Chief Routley's education includes a degree in Civil Engineering from McGill University, graduate studies in Fire Protection at the University of Maryland and a Master of Public Administration degree from Arizona State University. He was a 2006 recipient of the U.S. Fire Administration's Harvard Fellowship to attend the program for Senior Executives in State and Local Government at the university's John F. Kennedy School of Government.
Kevin Roche will be the Research and Resource Management Specialist. Kevin is Assistant Fire Marshal in Phoenix, Arizona and served as the Assistant to the Fire Chief in Phoenix and a fire service consultant and researcher-with a very strong focus and background in firefighter fatalities. He was previously responsible for the overall management of Support Services for the Phoenix FD. He is a graduate of the Fire Protection program at Oklahoma State University and has a master's degree in political science and public administration from the University of Florida. Kevin began his career with the Gainesville Fire-Rescue Department in Florida and has been a member of the Phoenix Fire Department since 1990. He is also an active writer and consultant on firefighter safety and management issues, with an emphasis on fire department resource deployment and firefighter health and safety.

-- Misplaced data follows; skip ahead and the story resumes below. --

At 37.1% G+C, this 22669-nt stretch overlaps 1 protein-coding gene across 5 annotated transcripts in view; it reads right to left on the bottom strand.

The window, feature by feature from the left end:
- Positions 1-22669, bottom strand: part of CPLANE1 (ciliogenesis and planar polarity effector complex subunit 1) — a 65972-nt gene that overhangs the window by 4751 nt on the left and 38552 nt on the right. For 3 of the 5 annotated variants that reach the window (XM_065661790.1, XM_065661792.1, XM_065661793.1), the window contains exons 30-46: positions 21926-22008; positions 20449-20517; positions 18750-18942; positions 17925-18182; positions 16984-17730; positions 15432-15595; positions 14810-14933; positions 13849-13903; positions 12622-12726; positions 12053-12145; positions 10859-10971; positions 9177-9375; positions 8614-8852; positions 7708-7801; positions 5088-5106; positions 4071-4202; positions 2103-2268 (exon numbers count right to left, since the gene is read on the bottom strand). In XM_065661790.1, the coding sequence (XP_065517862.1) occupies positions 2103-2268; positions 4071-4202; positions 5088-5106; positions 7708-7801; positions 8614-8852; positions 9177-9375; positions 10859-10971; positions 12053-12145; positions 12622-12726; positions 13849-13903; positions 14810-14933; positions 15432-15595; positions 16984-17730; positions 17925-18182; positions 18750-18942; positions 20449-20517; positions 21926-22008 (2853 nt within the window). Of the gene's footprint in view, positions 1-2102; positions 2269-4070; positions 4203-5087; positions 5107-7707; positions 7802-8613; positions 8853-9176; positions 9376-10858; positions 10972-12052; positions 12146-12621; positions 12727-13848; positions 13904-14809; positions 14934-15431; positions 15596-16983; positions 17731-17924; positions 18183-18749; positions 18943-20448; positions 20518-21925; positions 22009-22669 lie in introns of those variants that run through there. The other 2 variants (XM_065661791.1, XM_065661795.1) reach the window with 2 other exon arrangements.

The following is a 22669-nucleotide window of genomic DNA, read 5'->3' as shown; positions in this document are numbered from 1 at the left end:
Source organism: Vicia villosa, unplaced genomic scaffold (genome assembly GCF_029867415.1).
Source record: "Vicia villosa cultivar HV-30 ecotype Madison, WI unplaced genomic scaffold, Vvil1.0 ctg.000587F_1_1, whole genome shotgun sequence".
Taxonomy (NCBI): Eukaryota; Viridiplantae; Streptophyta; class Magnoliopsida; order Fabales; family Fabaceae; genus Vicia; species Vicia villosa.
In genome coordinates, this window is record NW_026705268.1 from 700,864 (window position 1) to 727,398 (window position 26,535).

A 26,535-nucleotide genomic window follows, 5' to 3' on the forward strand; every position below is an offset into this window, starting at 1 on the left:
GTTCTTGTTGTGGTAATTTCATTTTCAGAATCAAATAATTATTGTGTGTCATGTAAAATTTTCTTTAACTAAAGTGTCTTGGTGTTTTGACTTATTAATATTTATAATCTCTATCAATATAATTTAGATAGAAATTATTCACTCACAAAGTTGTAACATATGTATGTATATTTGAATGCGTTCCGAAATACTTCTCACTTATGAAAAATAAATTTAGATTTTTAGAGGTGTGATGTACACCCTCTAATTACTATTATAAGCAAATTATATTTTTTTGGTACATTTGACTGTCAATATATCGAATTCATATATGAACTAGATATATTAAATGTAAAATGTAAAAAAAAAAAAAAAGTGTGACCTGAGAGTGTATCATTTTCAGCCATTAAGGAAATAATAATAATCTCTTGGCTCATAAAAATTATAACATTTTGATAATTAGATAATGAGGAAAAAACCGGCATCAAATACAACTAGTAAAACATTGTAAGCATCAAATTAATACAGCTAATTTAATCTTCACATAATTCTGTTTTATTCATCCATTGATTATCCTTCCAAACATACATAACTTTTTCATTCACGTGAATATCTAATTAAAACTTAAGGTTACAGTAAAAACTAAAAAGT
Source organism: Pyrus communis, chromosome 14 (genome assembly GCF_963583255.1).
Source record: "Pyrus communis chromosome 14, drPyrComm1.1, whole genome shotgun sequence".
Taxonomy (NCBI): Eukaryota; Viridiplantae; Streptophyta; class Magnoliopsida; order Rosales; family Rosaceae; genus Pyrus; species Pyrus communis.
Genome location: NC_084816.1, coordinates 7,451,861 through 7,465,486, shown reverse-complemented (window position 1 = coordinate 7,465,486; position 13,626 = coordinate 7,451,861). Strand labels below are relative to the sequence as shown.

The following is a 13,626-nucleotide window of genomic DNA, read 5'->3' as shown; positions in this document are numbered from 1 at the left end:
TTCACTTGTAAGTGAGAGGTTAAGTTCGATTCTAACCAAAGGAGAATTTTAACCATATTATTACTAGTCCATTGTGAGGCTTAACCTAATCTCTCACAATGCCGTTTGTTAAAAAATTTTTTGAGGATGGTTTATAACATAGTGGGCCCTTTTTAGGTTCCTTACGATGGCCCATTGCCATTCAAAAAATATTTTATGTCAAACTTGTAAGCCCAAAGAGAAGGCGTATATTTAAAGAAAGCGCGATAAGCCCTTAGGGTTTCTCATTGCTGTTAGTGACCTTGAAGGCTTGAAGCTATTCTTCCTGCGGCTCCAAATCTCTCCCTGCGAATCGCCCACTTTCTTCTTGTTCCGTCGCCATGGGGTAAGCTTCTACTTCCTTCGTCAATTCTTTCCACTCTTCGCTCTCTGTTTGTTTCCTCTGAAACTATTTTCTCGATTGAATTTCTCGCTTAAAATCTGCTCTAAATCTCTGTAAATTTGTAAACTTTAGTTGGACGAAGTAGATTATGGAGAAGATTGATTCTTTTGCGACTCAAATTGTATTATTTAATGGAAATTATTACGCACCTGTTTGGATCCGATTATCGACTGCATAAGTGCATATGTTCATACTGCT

Well known and highly respected Chief Tim Sendelbach will be responsible as the Training Specialist. Tim is currently the President of the International Society of Fire Service Instructors, the former Chief of Training - Savannah Fire and Emergency Services and a well respected fire service training consultant. Assistant Fire Chief for Missouri City Fire & Rescue Services, Texas; and Firefighter/Paramedic with Kansas City FD, Kansas. Tim has earned B.S. degrees in Fire Administration, Arson and an A.S. degree in Emergency Medical Care from Eastern Kentucky University. He is pursuing a master's degree from Bellevue University and is enrolled in the Executive Fire Officer Program at the National Fire Academy. In July 2002, Tim was awarded the prestigious Innovator of the Year Award from the International Society of Fire Service Instructors (ISFSI) for his innovative training ideas and concepts in the area of firefighter safety & survival. In 2001, Tim was awarded the George Hughes Award from the Texas Association of Fire Educators for his accomplishments as a speaker and trainer in the state of Texas.